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Fall 2019 Philosophy Courses

IMPORTANT NOTICE: 100 and 200-level courses are without prerequisites and open to first year students. 300-level courses presume some previous exposure to philosophy or a related field of study. If there is any question in your mind about whether you have the right background for any particular philosophy course, talk to the instructor before you enroll.

PHIL 101 – Introduction to Philosophical Problems and Arguments
Four sections: MW 10:30-11:45 am; 3:00-4:15 pm – McDaniel; WF 12:00-1:15 pm; 1:30-2:45 pm – Reckner
This course is an introduction to some of the major texts, problems and methods in Western philosophy. Readings will be drawn from both historical and contemporary sources. Emphasis will be placed on the careful interpretation, analysis, and comparison of these texts, as well as the ability to extract arguments and theories from these texts. Potential topics include: the nature of justice, the "mind/body problem", the existence and nature of God, Marxism, racial equality, feminism, and the meaning of life. Satisfies the General Education Requirement in Literary Studies.

PHIL 251Elementary Symbolic Logic
Three sections: MWF 9:00-9:50 am; 10:30-11:20 am – Goddu; MW 12:00-1:15 pm – McDaniel
A non-mathematical introduction to symbolic reasoning: translating arguments from English into a symbolic language, and demonstrating which ones are good (valid) and which ones are bad (invalid). Working with truth tables, formal rules of substitution and inference, and simple quantifiers, the course covers both sentence logic (If P then Q, etc.) and class logic (All S are P, etc.). There is frequent written homework, at least two midterm tests and a final examination. Grades will be based on performance. The techniques learned transfer readily to technical tasks such as programming, analyzing contracts, getting ready for the LSAT and debating, and also to everyday tasks such as understanding what one reads, arguing with authority figures, and evaluating editorials, sermons, advertisements and political speeches. Satisfies the General Education Requirement in Symbolic Reasoning.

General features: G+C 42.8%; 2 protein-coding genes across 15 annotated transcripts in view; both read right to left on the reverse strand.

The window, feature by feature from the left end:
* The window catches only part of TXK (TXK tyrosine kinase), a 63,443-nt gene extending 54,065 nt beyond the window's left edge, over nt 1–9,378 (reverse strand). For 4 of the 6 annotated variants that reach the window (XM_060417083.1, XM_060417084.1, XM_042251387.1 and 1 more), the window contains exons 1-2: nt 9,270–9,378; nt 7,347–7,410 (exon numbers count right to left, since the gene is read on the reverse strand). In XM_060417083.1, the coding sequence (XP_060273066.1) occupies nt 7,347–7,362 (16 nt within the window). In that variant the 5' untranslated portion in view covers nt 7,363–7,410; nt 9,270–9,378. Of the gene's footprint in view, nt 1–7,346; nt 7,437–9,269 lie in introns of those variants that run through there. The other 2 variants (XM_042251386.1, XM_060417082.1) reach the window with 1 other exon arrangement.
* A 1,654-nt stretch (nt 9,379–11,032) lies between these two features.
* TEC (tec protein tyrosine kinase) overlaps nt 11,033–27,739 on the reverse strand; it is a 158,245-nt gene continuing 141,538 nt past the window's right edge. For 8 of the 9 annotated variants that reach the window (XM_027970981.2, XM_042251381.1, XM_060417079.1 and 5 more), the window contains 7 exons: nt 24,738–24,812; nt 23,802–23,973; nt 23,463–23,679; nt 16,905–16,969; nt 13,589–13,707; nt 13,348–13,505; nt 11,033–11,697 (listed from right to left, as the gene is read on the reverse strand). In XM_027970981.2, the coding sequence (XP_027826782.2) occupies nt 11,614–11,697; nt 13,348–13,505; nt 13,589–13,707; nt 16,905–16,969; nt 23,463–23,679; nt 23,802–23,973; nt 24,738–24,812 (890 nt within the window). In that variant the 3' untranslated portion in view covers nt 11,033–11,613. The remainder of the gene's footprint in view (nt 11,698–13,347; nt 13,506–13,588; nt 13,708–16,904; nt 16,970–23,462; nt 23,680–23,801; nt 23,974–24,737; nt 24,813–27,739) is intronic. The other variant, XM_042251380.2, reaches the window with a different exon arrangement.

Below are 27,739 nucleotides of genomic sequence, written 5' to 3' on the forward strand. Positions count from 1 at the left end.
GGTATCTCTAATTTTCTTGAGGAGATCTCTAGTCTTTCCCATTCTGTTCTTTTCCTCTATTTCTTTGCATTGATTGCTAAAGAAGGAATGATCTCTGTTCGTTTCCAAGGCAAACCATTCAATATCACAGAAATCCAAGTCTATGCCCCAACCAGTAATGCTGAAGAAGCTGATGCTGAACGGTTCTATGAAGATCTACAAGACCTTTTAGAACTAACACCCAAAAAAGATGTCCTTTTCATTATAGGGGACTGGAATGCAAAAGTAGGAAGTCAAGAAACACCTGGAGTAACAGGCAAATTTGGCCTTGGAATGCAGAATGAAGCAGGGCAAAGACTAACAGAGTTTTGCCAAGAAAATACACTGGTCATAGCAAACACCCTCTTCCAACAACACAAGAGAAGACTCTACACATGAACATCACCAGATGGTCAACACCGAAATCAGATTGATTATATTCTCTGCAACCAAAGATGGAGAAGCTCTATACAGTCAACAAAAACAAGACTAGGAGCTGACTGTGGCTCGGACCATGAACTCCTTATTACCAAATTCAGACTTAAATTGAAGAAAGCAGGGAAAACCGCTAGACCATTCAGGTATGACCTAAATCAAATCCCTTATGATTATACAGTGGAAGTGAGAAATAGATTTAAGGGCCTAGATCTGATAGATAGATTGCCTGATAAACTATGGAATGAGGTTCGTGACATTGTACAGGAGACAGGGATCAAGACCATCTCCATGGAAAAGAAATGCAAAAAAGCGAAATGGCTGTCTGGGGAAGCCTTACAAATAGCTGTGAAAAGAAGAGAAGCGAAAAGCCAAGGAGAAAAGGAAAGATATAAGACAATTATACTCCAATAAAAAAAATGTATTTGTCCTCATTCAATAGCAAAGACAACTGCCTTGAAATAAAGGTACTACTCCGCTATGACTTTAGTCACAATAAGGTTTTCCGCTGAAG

PHIL 265 – Bioethics
Two sections: MW 10:30-11:45 am; 1:30-2:45 pm – Boxer
This course includes a survey of prevalent topics in recent bioethics, the study of ethical discussions surrounding the sciences of biology and medicine. Its primary aim is to help students improve their ability to think critically and to argue from the standpoint of a certain moral theory in the ethical evaluation of problems concerning the human body, health care, doctor-patient relationship, life and death, food, and animals.

PHIL 271 – Ancient Greek Philosophy
Two sections: TR 10:30-11:45 am; 1:30-2:45 pm – Schauber
An introduction to ancient Western philosophy, with special attention to Socrates, Plato and Aristotle.Our aim will be to understand some of the key views and arguments of these philosophers, and to engage critically with them and their historical context. This will require close reading of the ancient texts, and discussion of the issues they raise. Topics may include questions about the nature of knowledge and reality, and about the nature of human action, such as: What is the difference between knowledge and belief? What are definitions? Must someone who understands a notion be able to define it? What sorts of things is it possible for a person to know? What is the connection between virtue and knowledge? How is morality connected to being human? Satisfies the General Education Requirement in Historical Analysis.

PHIL 360 – Ethics
TR 1:30-2:45 pm – Boxer
This course will examine three leading theories of normative ethics— Mill’s utilitarianism, Kant’s deontology, and Aristotelian virtue ethics — and their different answers to the questions “What ought I to do?” and “What type of person should I strive to be?”. Prerequisite(s): One previous philosophy course, PPEL 261 or 262, or permission of instructor.

PHIL 364 – Philosophy of Law
MW 1:30-2:45 pm – Lefkowitz